Do we really want a situation where Irish troops are blocked from participating in EU peacekeeping missions designed, for example, to protect possibly Irish lives?
This could happen, at any time, in any one of a dozen crisis-prone African states, where thousands of Irish NGOs and missionaries work in the line of danger. For a nation proud of its peacekeeping tradition it would be a sorry day indeed to turn down an EU request for help to rescue our own nationals. And yet this scenario is possible, because of our commitment to the “triple lock”.
The triple lock means Irish troops will only serve on peace support missions if three conditions are met: a Government decision, Dáil approval and UN authorisation. The problem is that UN authorisation for Security Council resolutions requires the agreement of all five permanent members of the council, (China, France, Russia, Britain and the US).
Irish participation in an overseas mission will be blocked if even one of the Big Five uses its veto. It is a bizarre situation where we have allowed these five nations the power to decide an Irish foreign policy issue. Needless to say this is not reciprocated by any of the five nations concerned.
Perhaps true supporters of Irish neutrality should be calling for an end to this self-imposed subservience to the big powers?
However, we have an opportunity to reconsider the triple lock issue in the context of the coming White Paper on Defence 2014. Last year the Government issued a Green Paper which presents arguments for and against the triple lock. It concludes that no change should be made. Perhaps this needs to be reconsidered in the light of recent developments in Africa and eastern Europe. These developments have increased the possibility that the EU will need to get involved in crisis management in situations, where, at UN Security Council level, a permanent member may use its veto to withhold UN authorisation.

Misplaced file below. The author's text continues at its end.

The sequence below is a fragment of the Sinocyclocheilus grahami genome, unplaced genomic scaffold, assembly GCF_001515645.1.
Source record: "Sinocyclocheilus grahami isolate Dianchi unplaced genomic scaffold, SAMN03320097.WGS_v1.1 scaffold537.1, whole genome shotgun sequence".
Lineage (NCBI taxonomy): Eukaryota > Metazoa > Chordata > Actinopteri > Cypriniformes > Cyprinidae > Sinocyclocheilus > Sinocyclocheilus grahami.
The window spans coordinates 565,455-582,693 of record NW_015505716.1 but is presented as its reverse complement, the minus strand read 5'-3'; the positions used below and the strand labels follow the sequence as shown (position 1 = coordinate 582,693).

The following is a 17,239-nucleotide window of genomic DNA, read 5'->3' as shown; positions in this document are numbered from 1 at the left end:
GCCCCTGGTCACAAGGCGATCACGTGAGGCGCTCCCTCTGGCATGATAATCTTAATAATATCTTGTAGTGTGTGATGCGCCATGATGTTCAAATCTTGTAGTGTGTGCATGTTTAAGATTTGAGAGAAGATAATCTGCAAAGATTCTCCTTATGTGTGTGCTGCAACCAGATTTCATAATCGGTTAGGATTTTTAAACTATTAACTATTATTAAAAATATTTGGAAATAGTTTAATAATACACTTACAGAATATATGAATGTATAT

In Africa, rightly or wrongly, China’s increased involvement on the continent is perceived as a threat to Western interests. Western powers and China are already lining up on different sides in various African conflicts. In time, this could well lead to China exercising its Security Council veto to withhold UN authorisation for an EU CSDP (Common Security and Defence Policy) mission in Africa.
Relations with Russia
Since the Green Paper was published, EU-Russian relations have been strained by events in Ukraine. The Russian bear has woken and is reasserting its influence, from Finland all the way to Georgia. By signing a free trade agreement with the Ukraine, Georgia and Moldova, the EU has further strained relations with Russia.
Russia has already used its veto to end UN and OSCE peacekeeping missions in Georgia. It could well do so, at the UN Security Council, to deny UN authorisation for any possible future EU CSDP mission in eastern Europe.
Ireland’s credibility in the EU would be undermined if we were to allow either a Russian or Chinese veto block Ireland’s support for an EU mission. It seems the balance of argument, referred to in the Green Paper, is shifting more in favour of adjusting the triple lock, now, before a crisis emerges. This could be done by removing the “UN authorisation” clause, or, if we wish to affirm our support to EU CSDP, by adjusting it to read “UN or EU authorisation”.
We also need to reassess our national commitment towards international peace support operations. In particular, apart from the triple lock issue, the decline in the number of personnel serving on peace support missions is a worrying trend.
Before White Paper 2000 the Defence Forces usually had about 800 personnel serving on peace support missions. Its average is now less than 500. Adjusting the triple lock will not lessen our support to the UN. However, support for the UN would be better demonstrated by restoring our traditional level of support to peacekeeping.
Col Dorcha Lee(retd) is a former Defence Forces provost marshal and director of military police